President Obama’s firing of General Stanley McChrystal has highlighted the uncertainties of ‘off the record’ press briefings. With debate raging between McChrystal’s team and Rolling Stone over the ground rules agreed for the interview, the episode has shown the potential dangers of one of the least-understood practices in media relations. What does ‘off the record’ mean, how does it work in practice, and are the risks ever worth taking? We help guide you through the minefield.
Strictly speaking, agreeing to speak to a journalist off the record (‘OTR’) means that the information shared should not be published. This is distinct from information that is ‘not for attribution’, which the journalist is allowed to publish provided that the source is not named nor rendered easily identifiable. As the two concepts are frequently confused, it would be important to agree explicit terms prior to entering into a discussion.
An OTR press conversation can have attractions for both parties. The arrangement may make the briefer feel able to share background, context or motivation in a way that avoids potential embarrassment or repercussions while furthering the briefer’s own agenda. For the journalist, going OTR may be the route to underlying facts that bring a story alive.
However, the affair surrounding McChrystal’s Rolling Stone interview demonstrates that a fault line lies beneath any such agreement: the briefer and the journalist have fundamentally different objectives. Typically, the briefer is motivated by gaining a personal advantage, whether commercial, political or other. Although commercial considerations may also be a factor for the media (such as not alienating an important advertiser), most journalists also feel a deep loyalty towards the needs of a story and what is in the public interest. What papers over this crack is when circumstances cause the interests of the briefer and journalist to converge.
When weighing up the risks of going OTR, there are several factors to consider:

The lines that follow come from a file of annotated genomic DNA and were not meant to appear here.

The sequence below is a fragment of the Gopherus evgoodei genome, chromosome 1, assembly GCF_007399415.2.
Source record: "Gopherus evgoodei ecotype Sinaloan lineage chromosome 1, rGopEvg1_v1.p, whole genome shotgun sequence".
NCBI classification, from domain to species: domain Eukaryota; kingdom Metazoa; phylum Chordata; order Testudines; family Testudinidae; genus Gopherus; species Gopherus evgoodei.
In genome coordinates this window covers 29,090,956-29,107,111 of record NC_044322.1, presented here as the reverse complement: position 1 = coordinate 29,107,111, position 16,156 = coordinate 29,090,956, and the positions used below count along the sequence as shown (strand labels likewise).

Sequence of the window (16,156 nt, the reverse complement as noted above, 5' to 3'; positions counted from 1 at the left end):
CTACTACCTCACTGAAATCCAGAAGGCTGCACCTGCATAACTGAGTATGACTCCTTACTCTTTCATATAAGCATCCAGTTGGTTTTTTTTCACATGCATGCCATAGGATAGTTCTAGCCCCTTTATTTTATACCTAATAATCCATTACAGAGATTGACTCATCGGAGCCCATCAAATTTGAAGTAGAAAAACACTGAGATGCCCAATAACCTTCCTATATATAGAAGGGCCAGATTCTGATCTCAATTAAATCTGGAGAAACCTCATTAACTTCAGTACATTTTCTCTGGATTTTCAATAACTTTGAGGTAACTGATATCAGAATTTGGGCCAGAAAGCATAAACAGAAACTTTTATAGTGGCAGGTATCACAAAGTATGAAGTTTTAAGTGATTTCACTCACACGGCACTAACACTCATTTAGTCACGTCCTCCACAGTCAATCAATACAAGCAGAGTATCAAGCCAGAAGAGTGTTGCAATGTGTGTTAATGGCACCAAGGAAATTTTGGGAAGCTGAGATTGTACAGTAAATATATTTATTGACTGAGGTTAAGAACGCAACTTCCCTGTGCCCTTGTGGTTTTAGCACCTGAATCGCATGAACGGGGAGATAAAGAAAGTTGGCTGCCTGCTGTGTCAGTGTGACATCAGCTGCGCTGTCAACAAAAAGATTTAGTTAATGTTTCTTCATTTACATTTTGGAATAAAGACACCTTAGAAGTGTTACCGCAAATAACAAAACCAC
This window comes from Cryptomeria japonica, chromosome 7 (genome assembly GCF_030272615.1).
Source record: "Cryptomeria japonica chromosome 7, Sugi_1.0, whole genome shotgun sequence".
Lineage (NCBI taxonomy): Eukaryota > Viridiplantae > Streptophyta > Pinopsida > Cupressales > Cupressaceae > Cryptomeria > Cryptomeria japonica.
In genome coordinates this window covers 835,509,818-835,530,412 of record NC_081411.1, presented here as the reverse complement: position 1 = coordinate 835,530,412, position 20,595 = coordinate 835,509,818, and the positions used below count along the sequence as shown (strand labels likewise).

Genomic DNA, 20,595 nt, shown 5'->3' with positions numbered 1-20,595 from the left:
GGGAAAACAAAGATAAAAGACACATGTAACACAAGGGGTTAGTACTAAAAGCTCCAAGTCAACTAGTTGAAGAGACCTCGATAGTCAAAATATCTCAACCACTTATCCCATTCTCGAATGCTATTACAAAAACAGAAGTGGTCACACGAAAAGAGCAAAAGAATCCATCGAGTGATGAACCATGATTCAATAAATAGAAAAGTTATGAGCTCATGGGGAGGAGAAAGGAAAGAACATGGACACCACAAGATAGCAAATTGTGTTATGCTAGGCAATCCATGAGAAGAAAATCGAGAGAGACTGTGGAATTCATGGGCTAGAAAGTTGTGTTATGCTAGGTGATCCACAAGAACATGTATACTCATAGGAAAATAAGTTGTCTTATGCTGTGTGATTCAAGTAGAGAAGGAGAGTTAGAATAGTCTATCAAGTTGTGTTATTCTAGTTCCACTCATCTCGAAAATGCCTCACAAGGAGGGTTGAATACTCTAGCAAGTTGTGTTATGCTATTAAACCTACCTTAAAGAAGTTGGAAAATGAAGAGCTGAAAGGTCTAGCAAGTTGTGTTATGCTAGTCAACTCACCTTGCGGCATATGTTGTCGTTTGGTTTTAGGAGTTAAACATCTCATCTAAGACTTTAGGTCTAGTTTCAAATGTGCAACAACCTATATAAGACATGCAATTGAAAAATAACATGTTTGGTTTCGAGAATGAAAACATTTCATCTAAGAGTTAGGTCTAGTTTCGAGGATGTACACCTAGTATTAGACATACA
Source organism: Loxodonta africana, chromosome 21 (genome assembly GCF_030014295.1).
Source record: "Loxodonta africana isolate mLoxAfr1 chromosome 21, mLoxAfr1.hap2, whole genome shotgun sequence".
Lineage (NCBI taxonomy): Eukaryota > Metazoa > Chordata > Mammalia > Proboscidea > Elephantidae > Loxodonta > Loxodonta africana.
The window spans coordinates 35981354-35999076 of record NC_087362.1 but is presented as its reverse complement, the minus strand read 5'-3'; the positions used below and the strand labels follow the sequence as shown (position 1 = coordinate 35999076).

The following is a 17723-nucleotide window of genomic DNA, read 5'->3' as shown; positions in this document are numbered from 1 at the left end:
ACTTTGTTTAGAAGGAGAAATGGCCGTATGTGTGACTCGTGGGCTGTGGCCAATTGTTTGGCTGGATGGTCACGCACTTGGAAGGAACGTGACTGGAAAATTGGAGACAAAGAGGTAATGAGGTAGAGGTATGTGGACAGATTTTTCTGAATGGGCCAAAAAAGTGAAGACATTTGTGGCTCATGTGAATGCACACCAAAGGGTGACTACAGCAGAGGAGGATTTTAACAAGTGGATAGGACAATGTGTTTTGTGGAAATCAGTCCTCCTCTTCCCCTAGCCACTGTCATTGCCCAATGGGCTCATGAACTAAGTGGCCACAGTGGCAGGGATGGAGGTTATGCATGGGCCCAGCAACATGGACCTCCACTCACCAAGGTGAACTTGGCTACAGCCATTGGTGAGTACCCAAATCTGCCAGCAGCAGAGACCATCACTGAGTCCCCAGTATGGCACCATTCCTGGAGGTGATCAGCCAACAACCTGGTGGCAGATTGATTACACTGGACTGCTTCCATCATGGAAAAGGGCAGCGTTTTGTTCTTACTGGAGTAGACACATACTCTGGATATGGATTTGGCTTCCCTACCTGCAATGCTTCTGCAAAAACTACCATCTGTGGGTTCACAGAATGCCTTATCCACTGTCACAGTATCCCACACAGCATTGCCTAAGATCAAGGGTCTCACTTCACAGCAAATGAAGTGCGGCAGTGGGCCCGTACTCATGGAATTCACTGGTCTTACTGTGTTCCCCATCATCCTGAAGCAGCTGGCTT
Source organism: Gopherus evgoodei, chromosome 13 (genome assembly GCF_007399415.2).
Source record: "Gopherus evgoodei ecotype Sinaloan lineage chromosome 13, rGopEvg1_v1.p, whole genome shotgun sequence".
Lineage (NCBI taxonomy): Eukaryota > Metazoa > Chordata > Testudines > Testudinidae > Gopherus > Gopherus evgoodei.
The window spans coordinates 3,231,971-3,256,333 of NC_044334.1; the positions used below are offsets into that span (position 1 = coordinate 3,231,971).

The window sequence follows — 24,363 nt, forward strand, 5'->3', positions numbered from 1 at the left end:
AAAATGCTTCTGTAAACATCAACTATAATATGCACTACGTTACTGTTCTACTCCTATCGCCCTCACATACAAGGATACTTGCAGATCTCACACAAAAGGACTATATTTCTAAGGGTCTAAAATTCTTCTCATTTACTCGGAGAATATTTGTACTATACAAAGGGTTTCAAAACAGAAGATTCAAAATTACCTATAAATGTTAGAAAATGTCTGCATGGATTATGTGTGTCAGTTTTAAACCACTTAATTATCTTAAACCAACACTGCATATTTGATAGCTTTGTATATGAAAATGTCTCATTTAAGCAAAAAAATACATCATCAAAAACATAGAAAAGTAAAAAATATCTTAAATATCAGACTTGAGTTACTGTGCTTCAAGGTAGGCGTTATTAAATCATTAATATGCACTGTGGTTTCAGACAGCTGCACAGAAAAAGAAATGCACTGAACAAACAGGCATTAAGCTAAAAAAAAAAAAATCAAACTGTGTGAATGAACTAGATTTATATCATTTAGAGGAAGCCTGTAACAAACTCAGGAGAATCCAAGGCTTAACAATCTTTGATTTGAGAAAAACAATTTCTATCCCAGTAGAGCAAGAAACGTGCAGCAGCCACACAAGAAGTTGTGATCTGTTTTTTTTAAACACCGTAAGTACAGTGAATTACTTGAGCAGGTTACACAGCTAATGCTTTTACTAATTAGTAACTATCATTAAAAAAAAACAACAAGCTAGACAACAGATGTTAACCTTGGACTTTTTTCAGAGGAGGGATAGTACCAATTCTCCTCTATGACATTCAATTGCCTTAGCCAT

1. Are you a big enough beast?
You are safer speaking OTR if the journalist stands to lose more than you should a confidence be betrayed. This is one of the reasons that OTR briefings are so common in the political realm, where reporters depend for their livelihoods on ongoing access to the same senior sources. (To see just how cosy the relationship between politicians and reporters can be, it is worth reading the account by ex-CNN correspondent Jamie McIntyre of travelling as part of Defense Secretary Rumsfeld’s media entourage.) Therefore, the first point to consider dispassionately is, just how much does the journalist need you?
2. Where does the publication’s loyalty lie?
The type of media outlet you are dealing with is also an important risk indicator. Generally, trade publications see part of their role as supporting the industry and companies they cover. To act otherwise could risk undermining the goodwill, access and advertising support they depend upon. In contrast, mainstream news media like Rolling Stone feel no such constraints – their loyalty is to finding the story that will interest the greatest number of readers, which may or may not be helpful to your cause. This appears to be one of the points that McChrystal’s aides completely misjudged.
3. What is the reporter’s motive?